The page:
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tv   Book TV  CSPAN  December 25, 2009 7:00pm-8:00pm EST

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be an advisor to the campaign. i agreed on one condition. i did not want to get a job for myself. i went home that night and told my wife that this will be a lot of fun. there was no way barack obama would become president of the united states. with that prediction in mind as i go forward. what i would like to do is review the key judgments of the strategic review that i chaired, talk a little bit about what has happened in the interim and the president's announcement last week. . .
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he inherited a disaster in afghanistan and pakistan. it began with a brilliant military success that virtually -- at virtually no cost. for seven years, the previous administration did heard about afghanistan and pakistan and did not act. -- the administration dithered. an insurgency which should have never been allowed it to grow now threatens the survival of the karzai government in afghanistan and threatens to defeat the north atlantic treaty organization's first ground operation ever.
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worse than that, the disaster in afghanistan is destabilizing south and central asia on a whole. the situation the president inherited is bad and has gotten worse in the 10 months since then. we have no time machine and cannot go back and do this over. we can wish of that, but it is not realistic. what is the situation today? let me start with al qaeda. we would not have 70,000 american troops in afghanistan and 35,000 en route is not for 9/11. what is the status of al qaeda today? i will summarize what we have done to them in one sentence. like any one sentence summary, it lacks subtlety, nuance, but
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if done right it gets to the point. in eight years we have succeeded in moving at their core leadership, their senior operational planners and their propagation no insurer from candy bar, afghanistan, to an unknown location -- khandahar to afghanistan. that is not to diminish the hard work of our soldiers, intelligence officers, are diplomats, our allies who are fighting. it is not to diminish the accomplishments. the fundamental fact is that all qaeda to date remains a deadly enemy for the united states of america and our allies. it is the first truly global terrorist organization in history. its reach and scope in the last eight years is almost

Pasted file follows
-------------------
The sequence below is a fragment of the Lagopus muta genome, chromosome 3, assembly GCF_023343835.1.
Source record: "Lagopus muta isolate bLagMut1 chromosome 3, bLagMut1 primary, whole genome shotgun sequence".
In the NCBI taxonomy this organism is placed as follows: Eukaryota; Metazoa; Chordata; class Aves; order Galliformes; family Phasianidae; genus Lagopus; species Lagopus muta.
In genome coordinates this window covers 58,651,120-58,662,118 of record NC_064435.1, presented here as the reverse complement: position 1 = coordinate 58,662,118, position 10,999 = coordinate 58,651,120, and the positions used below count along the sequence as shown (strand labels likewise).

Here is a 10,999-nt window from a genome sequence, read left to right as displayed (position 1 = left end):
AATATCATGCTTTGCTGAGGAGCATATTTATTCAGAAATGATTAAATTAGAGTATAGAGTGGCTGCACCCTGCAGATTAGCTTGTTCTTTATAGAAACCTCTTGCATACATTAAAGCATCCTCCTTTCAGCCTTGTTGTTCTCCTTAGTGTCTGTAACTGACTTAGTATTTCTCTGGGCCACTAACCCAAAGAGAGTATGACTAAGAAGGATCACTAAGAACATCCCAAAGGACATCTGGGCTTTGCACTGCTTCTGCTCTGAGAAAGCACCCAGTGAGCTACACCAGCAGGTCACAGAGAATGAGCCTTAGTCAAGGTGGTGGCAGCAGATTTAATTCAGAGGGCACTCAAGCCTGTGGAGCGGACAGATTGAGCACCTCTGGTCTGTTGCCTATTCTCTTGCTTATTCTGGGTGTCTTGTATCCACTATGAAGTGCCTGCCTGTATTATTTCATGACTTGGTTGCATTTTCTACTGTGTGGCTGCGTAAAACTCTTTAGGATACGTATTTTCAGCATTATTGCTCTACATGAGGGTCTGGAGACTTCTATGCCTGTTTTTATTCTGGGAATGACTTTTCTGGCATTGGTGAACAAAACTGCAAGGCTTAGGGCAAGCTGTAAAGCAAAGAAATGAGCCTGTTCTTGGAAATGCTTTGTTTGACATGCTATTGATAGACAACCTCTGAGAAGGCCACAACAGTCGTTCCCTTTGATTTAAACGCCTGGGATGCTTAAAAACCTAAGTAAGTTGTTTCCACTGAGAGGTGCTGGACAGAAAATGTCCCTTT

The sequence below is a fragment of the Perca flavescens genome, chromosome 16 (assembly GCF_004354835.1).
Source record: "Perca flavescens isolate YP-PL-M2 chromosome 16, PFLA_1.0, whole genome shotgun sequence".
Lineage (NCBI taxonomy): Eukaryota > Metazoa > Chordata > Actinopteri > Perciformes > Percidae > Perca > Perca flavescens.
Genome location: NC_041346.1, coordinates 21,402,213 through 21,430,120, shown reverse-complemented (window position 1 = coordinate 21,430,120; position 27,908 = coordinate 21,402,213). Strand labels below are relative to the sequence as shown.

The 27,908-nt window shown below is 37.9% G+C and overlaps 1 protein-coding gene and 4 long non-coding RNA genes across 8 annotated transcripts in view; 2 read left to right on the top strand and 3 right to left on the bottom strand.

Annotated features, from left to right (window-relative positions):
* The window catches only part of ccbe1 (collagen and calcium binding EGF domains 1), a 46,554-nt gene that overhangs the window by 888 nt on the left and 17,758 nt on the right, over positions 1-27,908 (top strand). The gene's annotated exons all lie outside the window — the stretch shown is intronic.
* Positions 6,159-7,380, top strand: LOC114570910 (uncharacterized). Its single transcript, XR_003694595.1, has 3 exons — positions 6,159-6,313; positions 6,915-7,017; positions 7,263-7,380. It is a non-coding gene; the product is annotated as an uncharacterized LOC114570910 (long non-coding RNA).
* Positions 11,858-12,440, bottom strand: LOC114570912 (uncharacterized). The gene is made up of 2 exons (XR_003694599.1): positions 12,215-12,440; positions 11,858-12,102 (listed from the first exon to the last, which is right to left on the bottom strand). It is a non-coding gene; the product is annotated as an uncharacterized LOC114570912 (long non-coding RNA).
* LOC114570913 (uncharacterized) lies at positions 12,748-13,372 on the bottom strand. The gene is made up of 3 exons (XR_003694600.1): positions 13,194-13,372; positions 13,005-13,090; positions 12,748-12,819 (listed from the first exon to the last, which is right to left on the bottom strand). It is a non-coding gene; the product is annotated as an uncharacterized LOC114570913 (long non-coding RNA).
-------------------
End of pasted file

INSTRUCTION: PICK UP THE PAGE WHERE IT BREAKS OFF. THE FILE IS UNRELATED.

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breathtaking when you think about from algiers to washington, from bali to madrid, is organization has struck again and again and again around the world. it has developed franchises, circuits, has acquired allies to increase its reach. it has become more than a terrorist organization and become an idea. it has created a narrative which inspires a small minority of muslims to carry out acts of mass violence. most of its attacks are indiscriminate, but it is also demonstrated to strike with great discrimination against targets like the un headquarters in baghdad and one month ago against the deputy minister of
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the interior in saudi arabia. we see its reach in the united states today both direct and indirect. the afghan american arrested by the fbi in the colorado demonstrated the direct connection. what happened in fort hood it demonstrated the indirect connection of the narrative and ideology of the global islamic jihad. today the only sustained, significant pressure on the core of qaeda comes from between 30,000-60,000 feet in the air from the grounds of predators and reapers. -- from the drones. the have proven highly successful against a limited range of targets in a limited geography. and have to some extent, and it is hard to know if you are not a member of al qaeda, disrupted.
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they are a tactic and not a strategy. it is like attacking one bee at a time. it is ironic. eight years after torah borrow, osama bin lawton is the voice we hear -- eight years after tora bora, bin laden is the voice we hear. he could be in the room next door as far as we know. last week, the bbc put out a report poorly sourced that he was in afghanistan in february. what was notable about the report was not how good it was but that how rare we even get
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that reports about where he is. the second thing i would suggest to you about of qaeda today is that in afghanistan and pakistan it is part of a much larger syndic it of a terrorist organizations within which it is embedded. what do i mean by that? the afghan town, the pakistan talent and -- the afghan and pakistan caliban -- taliban -- a whole bunch of other groups whose eight -- whose names are interchangeable but we know are the same basic characters are a syndicate of terror. there are not a monolith. they do not have one single leader or agenda. they cooperate with each other. individuals within these movements move back and forth between organizations.